System Alert: Law enforcement seeks info on VVTA bus driver assault suspect

The future of California’s landmark Senate Bill 1 (SB1) — the Road Repair and Accountability Act of 2017 — will be decided at the polls on November 6. Proposition 6 asks voters to choose whether or not to repeal the SB1. But what would be the financial consequence of repealing SB1?

A new report by the Mineta Transportation Institute at San José State University explores this very question. The study projects that, between now and 2040, California will lose approximately $100 billion in transportation revenue if voters repeal SB1. As an example, in 2040, the mean projection is that the state will collect $8.6 billion with SB1 and $3.4 billion without, a $5.2 billion difference. This has significant consequences for the state’s ability to maintain roads, bridges, and address other transportation improvements.

“California’s ability to plan and deliver an excellent transportation system depends upon the state having a stable, predictable, and adequate revenue stream,” said Martin Wachs, lead author for the report. “Californians have an important decision to make on November 6. A decades-long transportation funding crisis left California’s roads badly in need of costly repair and replacement. Without SB1, where will those funds come from?”

The report’s authors – Martin Wachs, Hannah King, and Asha Weinstein Agrawal – project the amount of transportation revenue that the state’s own taxes will raise through 2040 to support transportation services and infrastructure under two scenarios:

  1. Projected revenue streams under current state laws, including provisions adopted in SB1.
  2. Projected revenue streams should SB1 be repealed by voters in the November 2018 referendum, Proposition 6, on the state ballot.

In addition to projecting total revenues that California will collect under both scenarios, the authors project the cost to Californians who drive by estimating revenue paid per registered vehicle. With SB1 in place, the average revenue collected per vehicle will increase from $265 in 2018 to a maximum of $310 in 2020, and then fall to $190 per vehicle by 2040. Should SB1 be repealed, mean projected revenue per vehicle will drop every year, falling to about $74 in 2040.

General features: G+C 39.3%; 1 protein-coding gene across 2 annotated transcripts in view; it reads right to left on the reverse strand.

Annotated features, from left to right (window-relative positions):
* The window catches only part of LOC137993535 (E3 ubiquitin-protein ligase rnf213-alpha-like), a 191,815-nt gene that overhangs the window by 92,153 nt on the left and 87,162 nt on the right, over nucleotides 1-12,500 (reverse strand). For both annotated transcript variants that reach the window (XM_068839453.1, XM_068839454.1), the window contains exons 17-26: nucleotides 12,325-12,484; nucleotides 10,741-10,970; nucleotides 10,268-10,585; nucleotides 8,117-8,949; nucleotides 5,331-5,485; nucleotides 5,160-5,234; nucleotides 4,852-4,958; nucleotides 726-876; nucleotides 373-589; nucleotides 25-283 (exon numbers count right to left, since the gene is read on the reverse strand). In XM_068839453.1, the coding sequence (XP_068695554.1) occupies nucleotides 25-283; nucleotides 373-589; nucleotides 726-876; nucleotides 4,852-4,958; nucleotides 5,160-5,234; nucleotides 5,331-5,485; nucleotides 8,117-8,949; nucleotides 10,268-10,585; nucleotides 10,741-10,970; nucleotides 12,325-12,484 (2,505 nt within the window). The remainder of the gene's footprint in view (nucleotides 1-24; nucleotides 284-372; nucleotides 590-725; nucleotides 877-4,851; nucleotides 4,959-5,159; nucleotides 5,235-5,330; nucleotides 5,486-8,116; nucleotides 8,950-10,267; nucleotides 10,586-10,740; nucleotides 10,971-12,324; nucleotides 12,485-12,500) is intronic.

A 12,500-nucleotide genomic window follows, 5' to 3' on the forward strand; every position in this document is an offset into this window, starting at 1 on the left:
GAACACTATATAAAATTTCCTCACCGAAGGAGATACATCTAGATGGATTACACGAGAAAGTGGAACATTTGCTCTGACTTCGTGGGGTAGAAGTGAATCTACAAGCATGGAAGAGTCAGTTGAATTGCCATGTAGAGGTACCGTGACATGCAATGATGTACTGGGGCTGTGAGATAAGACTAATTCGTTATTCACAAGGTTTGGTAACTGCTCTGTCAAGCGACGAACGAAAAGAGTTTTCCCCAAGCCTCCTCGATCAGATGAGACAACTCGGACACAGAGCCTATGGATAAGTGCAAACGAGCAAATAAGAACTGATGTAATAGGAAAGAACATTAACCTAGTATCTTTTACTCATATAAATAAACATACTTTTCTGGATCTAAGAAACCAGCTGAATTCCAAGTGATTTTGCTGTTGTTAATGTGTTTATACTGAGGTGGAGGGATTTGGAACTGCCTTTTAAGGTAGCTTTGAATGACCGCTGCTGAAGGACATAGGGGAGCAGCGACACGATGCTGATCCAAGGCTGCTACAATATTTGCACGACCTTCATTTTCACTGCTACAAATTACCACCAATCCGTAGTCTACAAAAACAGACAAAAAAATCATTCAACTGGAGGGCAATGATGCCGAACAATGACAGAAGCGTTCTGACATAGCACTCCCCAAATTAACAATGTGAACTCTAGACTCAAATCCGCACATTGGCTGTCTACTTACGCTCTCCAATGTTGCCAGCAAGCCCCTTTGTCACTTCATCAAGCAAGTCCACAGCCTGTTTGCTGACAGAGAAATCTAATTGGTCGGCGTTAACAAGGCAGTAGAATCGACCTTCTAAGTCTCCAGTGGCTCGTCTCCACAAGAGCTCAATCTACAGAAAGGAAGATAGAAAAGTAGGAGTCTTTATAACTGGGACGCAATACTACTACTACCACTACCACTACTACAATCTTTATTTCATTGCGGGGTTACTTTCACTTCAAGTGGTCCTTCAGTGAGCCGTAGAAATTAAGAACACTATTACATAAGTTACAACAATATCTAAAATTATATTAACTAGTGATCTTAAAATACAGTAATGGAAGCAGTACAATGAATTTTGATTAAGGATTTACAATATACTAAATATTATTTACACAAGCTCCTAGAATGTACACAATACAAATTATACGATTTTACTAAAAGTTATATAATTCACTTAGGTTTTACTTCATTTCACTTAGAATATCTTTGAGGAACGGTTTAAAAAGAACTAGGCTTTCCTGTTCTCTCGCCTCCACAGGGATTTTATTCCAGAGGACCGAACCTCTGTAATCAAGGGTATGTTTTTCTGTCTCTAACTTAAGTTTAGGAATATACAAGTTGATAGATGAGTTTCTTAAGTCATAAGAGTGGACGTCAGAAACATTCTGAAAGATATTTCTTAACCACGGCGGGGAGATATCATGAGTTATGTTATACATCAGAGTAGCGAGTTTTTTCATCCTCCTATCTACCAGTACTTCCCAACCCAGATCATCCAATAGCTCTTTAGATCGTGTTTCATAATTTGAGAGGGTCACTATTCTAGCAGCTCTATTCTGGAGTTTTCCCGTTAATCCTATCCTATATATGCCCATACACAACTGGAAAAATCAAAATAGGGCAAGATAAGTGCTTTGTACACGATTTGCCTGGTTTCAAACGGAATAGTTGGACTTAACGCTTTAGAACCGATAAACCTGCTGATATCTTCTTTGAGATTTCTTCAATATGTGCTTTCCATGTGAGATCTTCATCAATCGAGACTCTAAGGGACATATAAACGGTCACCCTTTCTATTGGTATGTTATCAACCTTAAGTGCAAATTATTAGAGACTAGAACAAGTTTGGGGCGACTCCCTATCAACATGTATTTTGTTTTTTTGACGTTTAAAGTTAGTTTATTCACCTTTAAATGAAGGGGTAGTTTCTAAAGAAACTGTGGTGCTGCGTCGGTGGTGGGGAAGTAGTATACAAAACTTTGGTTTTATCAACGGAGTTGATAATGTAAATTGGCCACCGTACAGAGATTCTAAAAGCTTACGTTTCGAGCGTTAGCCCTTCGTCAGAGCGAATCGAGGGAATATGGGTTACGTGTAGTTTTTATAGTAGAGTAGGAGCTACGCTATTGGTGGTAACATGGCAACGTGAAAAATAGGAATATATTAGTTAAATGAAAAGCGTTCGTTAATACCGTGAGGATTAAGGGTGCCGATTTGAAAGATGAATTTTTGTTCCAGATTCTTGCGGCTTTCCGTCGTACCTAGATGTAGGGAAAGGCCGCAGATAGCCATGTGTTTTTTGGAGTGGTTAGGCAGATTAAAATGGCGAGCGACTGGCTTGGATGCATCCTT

The report also reviews the history of raising transportation revenue in California and documents public opinion about different transportation revenue options based on evidence from voting outcomes and public opinion research.

“Whether SB1 is repealed or retained by voters in November 2018, transportation revenue will decrease over time due to inflation and, most importantly, because of dramatic increases in fuel efficiency and the widespread adoption of zero emission vehicles,” notes study co-author Hannah King. “Of clear importance to the public is assurance that the revenue is being spent efficiently and on things that they care about such as maintenance, safety improvement, and programs that benefit the environment.”

  1. Projected revenue streams under current state laws, including provisions adopted in SB1.
  2. Projected revenue streams should SB1 be repealed by voters in the November 2018 referendum, Proposition 6, on the state ballot.

In addition to projecting total revenues that California will collect under both scenarios, the authors project the cost to Californians who drive by estimating revenue paid per registered vehicle. With SB1 in place, the average revenue collected per vehicle will increase from $265 in 2018 to a maximum of $310 in 2020, and then fall to $190 per vehicle by 2040. Should SB1 be repealed, mean projected revenue per vehicle will drop every year, falling to about $74 in 2040.

The report also reviews the history of raising transportation revenue in California and documents public opinion about different transportation revenue options based on evidence from voting outcomes and public opinion research.

“Whether SB1 is repealed or retained by voters in November 2018, transportation revenue will decrease over time due to inflation and, most importantly, because of dramatic increases in fuel efficiency and the widespread adoption of zero emission vehicles,” notes study co-author Hannah King. “Of clear importance to the public is assurance that the revenue is being spent efficiently and on things that they care about such as maintenance, safety improvement, and programs that benefit the environment.”